. Last Updated: 07/27/2016

Women Languish in Prison on Drug Charges

A police investigation of two women, one British and one Dutch, arrested on charges of smuggling more than 9 kilograms of cocaine to Russia, has been indefinitely prolonged, an official has said.

"The investigation will not be completed as we expected on April 6," said Vladimir Sergeyev, who is heading the investigation for the Russian police. "There have been no new complications, and I cannot tell you more about the delay because it's a secret."

Briton Karen Henderson, 18, and her Dutch fellow passenger Suzanne Gerarda Vorstenbosch were arrested Feb. 6 at Sheremetyevo 2 airport. Each was found to have about 4.5 kilograms of cocaine in false-bottomed suitcases. They had arrived on a flight from Cuba and were planning to fly on to Warsaw.

The two women are now awaiting trial in Moscow's Butyrka prison. If convicted, they face between six and 15 years in a labor camp.

Sergeyev said that Vorstenbosch has admitted she knew about the cocaine in her suitcase and that she had been promised 5,000 Dutch guilders (about $2,900) per kilogram, a trifling amount compared to the drug's Moscow street value, which is about $200 per gram.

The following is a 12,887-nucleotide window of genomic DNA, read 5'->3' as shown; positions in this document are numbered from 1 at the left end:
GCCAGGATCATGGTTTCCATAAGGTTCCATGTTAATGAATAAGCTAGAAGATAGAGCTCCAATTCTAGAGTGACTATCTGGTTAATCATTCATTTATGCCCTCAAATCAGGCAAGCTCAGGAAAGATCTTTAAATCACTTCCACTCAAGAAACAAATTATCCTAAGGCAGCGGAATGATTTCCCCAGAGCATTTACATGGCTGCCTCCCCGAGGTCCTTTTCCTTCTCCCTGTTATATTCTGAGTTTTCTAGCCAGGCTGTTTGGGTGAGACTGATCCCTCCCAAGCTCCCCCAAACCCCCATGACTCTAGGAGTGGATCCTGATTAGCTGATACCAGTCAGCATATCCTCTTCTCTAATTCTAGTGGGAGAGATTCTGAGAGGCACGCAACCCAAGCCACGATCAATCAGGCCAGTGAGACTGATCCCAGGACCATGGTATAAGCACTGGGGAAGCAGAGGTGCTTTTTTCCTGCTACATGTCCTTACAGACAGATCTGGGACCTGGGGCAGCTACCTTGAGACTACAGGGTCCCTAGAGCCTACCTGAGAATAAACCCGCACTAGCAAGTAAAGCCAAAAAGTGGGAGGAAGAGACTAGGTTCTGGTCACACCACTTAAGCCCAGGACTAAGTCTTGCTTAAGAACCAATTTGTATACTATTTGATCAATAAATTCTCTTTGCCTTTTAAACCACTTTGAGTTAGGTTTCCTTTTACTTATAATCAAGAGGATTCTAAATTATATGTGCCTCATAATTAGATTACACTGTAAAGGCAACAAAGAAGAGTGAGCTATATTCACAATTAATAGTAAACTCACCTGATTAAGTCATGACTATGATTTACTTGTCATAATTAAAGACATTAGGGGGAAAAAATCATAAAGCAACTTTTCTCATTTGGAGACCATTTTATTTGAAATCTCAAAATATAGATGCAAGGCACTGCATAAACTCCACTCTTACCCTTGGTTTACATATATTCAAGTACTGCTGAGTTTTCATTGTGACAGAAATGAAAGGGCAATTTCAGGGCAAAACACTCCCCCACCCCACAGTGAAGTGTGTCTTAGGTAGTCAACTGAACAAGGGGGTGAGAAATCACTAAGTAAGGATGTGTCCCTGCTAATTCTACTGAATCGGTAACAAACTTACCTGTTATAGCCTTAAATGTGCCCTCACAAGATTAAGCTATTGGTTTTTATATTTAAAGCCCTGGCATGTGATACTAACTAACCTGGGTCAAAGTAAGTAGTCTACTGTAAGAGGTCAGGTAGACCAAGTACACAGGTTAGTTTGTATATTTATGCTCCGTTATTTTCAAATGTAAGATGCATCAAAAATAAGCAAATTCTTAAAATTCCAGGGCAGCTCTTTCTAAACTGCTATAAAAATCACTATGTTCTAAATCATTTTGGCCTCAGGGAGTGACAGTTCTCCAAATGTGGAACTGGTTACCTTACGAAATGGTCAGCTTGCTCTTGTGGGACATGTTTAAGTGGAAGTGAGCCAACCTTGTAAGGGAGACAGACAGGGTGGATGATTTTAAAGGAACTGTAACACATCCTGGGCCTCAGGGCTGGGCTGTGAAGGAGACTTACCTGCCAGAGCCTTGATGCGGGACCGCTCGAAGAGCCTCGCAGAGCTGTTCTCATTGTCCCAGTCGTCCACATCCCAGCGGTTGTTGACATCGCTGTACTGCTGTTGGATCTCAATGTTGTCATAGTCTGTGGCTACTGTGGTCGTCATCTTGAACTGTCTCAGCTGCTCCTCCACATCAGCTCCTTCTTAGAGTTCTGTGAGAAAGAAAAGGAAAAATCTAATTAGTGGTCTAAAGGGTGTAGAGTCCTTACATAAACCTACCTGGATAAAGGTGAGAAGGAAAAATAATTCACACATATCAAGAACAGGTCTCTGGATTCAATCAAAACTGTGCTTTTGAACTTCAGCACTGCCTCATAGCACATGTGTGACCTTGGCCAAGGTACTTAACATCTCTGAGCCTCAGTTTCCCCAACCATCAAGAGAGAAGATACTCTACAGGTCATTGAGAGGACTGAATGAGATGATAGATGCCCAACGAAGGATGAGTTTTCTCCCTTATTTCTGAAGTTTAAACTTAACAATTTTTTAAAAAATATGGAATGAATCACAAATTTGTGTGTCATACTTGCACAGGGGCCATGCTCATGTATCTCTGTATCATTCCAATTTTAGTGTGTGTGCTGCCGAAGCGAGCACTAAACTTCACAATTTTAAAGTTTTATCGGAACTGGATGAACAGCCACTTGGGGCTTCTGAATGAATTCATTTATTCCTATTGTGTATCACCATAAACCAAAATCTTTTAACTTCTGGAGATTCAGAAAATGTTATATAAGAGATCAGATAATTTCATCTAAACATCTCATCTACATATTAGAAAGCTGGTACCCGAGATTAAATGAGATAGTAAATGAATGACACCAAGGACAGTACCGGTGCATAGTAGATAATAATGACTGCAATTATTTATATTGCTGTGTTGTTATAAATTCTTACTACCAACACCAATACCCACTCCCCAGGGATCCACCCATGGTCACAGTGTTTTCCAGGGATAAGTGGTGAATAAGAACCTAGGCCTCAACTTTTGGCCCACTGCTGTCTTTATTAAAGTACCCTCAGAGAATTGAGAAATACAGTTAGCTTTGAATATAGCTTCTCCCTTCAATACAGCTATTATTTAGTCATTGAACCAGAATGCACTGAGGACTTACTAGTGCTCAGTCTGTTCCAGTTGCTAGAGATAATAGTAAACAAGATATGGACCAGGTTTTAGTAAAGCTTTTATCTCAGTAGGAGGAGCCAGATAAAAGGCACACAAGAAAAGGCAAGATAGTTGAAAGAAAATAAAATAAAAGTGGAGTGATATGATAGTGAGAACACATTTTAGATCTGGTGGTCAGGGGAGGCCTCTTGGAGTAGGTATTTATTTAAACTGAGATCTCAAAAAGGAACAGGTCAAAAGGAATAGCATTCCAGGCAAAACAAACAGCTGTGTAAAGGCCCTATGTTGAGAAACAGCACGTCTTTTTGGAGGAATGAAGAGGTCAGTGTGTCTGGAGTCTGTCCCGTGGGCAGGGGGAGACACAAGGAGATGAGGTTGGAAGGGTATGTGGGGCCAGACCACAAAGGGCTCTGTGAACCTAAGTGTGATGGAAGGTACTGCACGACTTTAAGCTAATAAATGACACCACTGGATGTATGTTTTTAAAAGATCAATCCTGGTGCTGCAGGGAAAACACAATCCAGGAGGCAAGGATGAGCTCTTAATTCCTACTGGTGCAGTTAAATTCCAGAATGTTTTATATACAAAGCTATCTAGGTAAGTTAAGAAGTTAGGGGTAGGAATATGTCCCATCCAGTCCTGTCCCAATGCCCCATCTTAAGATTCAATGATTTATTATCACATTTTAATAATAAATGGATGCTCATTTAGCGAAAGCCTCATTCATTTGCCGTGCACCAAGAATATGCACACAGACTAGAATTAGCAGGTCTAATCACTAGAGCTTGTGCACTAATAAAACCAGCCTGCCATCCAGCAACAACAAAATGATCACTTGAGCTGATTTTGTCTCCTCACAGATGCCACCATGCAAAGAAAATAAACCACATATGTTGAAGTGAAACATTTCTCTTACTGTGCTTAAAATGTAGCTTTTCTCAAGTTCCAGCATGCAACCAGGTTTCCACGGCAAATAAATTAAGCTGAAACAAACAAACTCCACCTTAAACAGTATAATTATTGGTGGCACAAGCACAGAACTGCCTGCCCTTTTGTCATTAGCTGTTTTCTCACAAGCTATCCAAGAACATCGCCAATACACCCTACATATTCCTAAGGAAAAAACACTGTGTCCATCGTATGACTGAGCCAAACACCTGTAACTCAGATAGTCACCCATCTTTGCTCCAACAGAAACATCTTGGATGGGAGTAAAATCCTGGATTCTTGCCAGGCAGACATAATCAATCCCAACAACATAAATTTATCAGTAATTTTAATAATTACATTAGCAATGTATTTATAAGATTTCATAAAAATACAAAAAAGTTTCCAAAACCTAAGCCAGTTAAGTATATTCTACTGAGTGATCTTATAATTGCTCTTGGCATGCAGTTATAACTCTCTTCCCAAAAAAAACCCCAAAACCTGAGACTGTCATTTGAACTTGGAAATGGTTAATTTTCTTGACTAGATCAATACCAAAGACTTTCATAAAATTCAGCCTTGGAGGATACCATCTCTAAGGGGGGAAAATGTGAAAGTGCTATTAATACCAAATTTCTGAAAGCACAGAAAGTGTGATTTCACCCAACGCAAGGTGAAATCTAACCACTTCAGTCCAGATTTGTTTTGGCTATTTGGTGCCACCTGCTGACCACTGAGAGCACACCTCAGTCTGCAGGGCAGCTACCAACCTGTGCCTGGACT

Henderson insists that she knew nothing about the drugs in her suitcase, Sergeyev said.

Henderson's lawyer, Alla Zhivina, said her client is in a cell with about 70 other women, and frequently sleeps no more than three hours a night because the inmates have to use the cots in shifts.

She said Henderson has already learned some Russian, but, apart from exhaustion, the lack of communication with her fellow inmates is among her greatest complaints.

"Otherwise, she tries to be very tough and not break the strict rules that have been set by the other women," Zhivina said. "There's a limited number of objects such as toothbrushes, and there's a line for them, and its very important not to break that line. It's the same with monthly packages. If you don't share them, they can beat you up. But apart from the language barrier, she's no worse off than the Russian inmates."

"Karen's harder, she has a much tougher character than Suzanne," Sergeyev said. "I think the Dutch girl is suffering a lot."

Zhivina said she hoped to transfer Henderson to Lefortovo, which she said was "more comfortable, if such a word can be used to describe a prison." However, she said she was pessimistic about her chances of success, since Lefortovo is reserved for people under investigation by the Federal Security Service and the Prosecutor General's Office.